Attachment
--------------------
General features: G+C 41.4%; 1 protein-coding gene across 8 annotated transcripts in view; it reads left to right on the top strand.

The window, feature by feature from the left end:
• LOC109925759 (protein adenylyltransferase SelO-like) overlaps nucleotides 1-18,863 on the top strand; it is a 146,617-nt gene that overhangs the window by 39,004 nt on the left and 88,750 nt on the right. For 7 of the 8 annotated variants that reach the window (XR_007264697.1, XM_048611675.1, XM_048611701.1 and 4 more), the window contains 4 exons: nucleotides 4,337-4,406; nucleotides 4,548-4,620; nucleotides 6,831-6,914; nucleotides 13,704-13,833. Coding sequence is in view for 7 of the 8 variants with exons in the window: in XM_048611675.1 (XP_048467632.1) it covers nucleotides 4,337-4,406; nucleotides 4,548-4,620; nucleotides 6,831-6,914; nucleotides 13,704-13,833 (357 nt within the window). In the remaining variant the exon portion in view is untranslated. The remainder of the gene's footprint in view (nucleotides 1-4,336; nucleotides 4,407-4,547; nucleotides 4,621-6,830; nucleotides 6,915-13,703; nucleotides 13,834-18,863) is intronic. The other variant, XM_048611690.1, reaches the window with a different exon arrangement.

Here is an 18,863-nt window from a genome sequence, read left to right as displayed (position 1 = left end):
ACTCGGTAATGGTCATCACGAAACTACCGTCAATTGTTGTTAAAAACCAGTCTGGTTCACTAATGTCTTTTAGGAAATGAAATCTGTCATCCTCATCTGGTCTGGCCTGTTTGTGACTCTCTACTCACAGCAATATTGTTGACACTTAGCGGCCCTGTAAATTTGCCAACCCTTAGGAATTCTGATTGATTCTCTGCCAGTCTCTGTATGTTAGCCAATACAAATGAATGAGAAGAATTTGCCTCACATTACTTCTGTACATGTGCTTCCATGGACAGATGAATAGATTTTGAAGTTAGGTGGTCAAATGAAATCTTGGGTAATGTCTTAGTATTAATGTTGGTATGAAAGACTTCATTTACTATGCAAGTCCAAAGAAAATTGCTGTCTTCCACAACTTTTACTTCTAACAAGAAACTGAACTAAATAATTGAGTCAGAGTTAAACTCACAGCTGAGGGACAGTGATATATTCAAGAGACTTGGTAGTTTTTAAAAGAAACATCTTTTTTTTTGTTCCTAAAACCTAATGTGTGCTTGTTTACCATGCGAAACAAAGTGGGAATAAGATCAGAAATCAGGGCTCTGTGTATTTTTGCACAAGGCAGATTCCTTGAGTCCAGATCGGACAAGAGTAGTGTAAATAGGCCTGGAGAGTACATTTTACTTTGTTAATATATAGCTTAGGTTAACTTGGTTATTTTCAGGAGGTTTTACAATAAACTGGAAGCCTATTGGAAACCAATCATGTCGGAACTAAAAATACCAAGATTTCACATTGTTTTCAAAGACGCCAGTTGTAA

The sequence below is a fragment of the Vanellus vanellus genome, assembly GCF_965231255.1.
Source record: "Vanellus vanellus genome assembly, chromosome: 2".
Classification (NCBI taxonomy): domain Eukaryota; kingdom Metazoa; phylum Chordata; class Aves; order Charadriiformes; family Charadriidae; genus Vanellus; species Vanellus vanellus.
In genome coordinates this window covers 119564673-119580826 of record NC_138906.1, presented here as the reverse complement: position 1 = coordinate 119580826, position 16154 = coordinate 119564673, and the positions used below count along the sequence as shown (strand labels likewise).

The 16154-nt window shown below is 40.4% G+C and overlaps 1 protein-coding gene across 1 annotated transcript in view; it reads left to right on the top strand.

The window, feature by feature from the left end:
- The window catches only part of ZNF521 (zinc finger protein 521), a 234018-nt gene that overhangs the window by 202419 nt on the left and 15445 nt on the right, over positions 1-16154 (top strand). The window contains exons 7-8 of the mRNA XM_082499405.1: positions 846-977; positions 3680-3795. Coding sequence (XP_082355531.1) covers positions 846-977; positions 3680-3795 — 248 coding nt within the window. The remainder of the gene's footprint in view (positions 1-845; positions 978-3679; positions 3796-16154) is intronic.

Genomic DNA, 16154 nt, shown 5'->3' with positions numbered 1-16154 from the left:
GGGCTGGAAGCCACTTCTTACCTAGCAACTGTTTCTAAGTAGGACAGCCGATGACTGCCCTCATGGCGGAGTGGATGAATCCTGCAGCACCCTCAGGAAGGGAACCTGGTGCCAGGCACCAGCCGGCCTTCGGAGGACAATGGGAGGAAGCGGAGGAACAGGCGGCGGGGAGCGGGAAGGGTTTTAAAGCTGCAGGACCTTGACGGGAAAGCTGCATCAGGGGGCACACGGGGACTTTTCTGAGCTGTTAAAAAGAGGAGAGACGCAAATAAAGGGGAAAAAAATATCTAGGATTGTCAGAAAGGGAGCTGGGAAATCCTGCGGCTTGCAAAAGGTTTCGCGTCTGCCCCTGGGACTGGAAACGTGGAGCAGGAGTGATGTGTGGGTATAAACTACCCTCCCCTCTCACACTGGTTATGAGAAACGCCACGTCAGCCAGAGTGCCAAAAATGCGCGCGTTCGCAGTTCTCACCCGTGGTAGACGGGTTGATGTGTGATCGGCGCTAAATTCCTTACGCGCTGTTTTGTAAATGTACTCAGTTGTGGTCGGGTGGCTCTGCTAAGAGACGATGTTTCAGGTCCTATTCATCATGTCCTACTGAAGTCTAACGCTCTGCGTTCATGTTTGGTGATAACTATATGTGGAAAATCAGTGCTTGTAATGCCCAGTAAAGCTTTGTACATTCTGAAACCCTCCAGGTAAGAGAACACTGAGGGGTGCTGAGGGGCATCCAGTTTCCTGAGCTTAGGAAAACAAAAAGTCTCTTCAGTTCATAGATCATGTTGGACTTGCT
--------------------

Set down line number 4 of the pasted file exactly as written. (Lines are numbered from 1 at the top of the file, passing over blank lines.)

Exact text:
Here is an 18,863-nt window from a genome sequence, read left to right as displayed (position 1 = left end):